Keep voting out of our schools: NHP-GCP community members

Keep voting out of our schools: NHP-GCP community members
Members of the New Hyde Park-Garden City Park spoke out during Tuesday's Sewanhaka board of education meeting against New Hyde Park Memorial being designated a polling place. (Photo courtesy of Google Maps)

Members of the New Hyde Park-Garden City Park community vehemently objected on Tuesday to a decision to hold primary voting on Sept. 13 at New Hyde Park Memorial High School, saying it will compromise students’ safety.

The decision to hold voting at the high school was made by the Nassau County Board of Elections. The Sewanhaka Board of Education tabled any decision during Tuesday’s meeting for further discussion, but school officials said they had little choice in the matter.

District officials said they are aware of the community’s concern that having voters streaming into the school undermines typical district safety protocols and are reaching out to lawmakers to see what can be done in the future, as well as notifying parents before the primary.

Trustee James Reddan, who represents the New Hyde Park-Garden City Park district, said the Board of Elections’ choice to make the high school a polling area was a “slap in the face” to the community, which had fought hard to get voting out of its schools.

“No matter what you put in front of me I’m voting no,” Reddan said.

Efforts to reach the Board of Elections were unavailing.

For about five years the New Hyde Park-Garden City Park district, which operates elementary schools, has been on a crusade to take voting out of its schools, according to Danielle Messina, a Garden City Park resident who helped lead the project.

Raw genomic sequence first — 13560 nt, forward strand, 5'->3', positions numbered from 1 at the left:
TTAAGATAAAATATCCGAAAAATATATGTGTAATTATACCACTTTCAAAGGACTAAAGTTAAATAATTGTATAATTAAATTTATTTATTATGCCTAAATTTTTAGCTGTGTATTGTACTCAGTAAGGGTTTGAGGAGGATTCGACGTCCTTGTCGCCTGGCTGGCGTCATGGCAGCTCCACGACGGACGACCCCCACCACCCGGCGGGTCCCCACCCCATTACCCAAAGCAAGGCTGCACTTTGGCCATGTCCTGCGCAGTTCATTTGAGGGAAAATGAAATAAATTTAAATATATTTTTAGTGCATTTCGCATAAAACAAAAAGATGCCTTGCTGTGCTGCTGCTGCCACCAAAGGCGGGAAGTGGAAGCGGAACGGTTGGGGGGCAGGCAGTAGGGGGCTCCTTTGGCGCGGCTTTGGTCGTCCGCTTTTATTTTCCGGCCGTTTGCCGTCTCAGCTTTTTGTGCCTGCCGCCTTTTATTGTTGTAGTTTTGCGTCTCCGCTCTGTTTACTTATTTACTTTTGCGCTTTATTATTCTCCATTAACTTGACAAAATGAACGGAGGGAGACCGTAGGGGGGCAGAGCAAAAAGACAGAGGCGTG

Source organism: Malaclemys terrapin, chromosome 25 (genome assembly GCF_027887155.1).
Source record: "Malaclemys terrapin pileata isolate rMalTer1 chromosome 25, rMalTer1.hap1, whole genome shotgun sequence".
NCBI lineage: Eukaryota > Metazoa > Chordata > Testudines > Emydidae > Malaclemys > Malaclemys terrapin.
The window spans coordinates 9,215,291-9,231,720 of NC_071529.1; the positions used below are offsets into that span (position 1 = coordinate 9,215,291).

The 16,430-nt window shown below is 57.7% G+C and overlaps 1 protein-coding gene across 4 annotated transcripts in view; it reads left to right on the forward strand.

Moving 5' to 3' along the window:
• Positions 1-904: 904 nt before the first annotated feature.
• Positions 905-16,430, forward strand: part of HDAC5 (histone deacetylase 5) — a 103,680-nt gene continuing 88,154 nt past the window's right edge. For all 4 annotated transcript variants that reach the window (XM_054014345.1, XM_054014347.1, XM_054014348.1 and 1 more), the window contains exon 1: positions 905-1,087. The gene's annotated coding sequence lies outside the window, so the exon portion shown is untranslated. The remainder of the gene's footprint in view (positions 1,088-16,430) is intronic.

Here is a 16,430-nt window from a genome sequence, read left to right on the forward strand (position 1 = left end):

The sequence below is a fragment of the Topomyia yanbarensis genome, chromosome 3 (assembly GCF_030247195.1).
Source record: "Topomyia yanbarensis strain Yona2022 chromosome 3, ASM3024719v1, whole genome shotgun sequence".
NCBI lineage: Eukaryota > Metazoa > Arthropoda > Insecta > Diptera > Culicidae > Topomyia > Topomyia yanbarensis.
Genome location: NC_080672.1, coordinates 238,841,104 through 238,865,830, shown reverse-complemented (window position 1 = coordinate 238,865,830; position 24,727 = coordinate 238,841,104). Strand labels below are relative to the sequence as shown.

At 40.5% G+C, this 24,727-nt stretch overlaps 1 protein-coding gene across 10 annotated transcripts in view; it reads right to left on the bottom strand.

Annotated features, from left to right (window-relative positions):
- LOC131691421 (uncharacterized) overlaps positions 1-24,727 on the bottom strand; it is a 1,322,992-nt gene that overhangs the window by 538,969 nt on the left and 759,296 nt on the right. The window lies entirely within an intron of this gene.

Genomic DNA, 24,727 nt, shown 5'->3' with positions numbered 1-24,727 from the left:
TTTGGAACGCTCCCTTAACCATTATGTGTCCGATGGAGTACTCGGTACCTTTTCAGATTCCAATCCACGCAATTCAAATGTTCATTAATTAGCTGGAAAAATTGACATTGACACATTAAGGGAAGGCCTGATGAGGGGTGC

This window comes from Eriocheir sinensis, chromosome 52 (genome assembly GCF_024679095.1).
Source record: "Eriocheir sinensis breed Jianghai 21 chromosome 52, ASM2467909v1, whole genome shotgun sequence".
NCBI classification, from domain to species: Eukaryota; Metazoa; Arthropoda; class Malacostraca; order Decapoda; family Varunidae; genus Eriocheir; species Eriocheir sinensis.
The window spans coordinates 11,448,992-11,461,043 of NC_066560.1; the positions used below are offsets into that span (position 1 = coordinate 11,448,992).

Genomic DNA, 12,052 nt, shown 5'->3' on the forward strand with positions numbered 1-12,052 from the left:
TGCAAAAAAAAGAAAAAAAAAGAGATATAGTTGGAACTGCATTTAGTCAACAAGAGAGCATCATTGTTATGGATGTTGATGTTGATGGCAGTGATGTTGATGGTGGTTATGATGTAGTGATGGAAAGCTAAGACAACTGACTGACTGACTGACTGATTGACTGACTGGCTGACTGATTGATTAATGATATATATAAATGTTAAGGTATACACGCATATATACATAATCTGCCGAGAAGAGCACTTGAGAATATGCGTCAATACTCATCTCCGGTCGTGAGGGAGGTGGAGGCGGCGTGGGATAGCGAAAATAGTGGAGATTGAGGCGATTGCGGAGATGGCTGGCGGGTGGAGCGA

After gaining hundreds of signatures on petitions, and earning the support of Superintendent Jennifer Morrison, who Messina said did not sign off on allowing the schools to be polling places this year, the parents were successful in their attempt.

About a week ago, when voters in the community received a postcard listing voting places, the Manor Oaks School and Hillside Grade School were not listed, Reddan said.

The Road School had previously been taken off as a polling place when it was deemed unsuitable about five years ago, Messina said.

“I couldn’t believe my eyes when I saw the high school listed,” said Kathryn Canese, a New Hyde Park resident.

In the past, New Hyde Park Memorial was not used as a polling area, but other high schools in the district have been used for elections.

Floral Park Memorial, Sewanhaka High School and Elmont Memorial have been used as polling places for as long as Superintendent Ralph Ferrie has been with the district and “long before that,” he said in an interview after the meeting.

Their corresponding elementary districts also have voting in schools, and he has never received any comments from constituents in those areas asking for it to be changed, he said.

Although the New Hyde Park-Garden City Park elementary district is separate from Sewanhaka, students who attend New Hyde Park Memorial High School come from the same community where hundreds just signed a petition calling for schools not to be voting places, Canese said.

Reddan told Ferrie that he “dropped the ball on this one.”

Reddan questioned why he wasn’t notified as a trustee about this decision that impacts his community.

“Why am I even on this board?” Reddan said.

Ferrie said he did not sign off on any forms from the Board of Elections. He said the decision came over the summer “out of the clear blue sky.”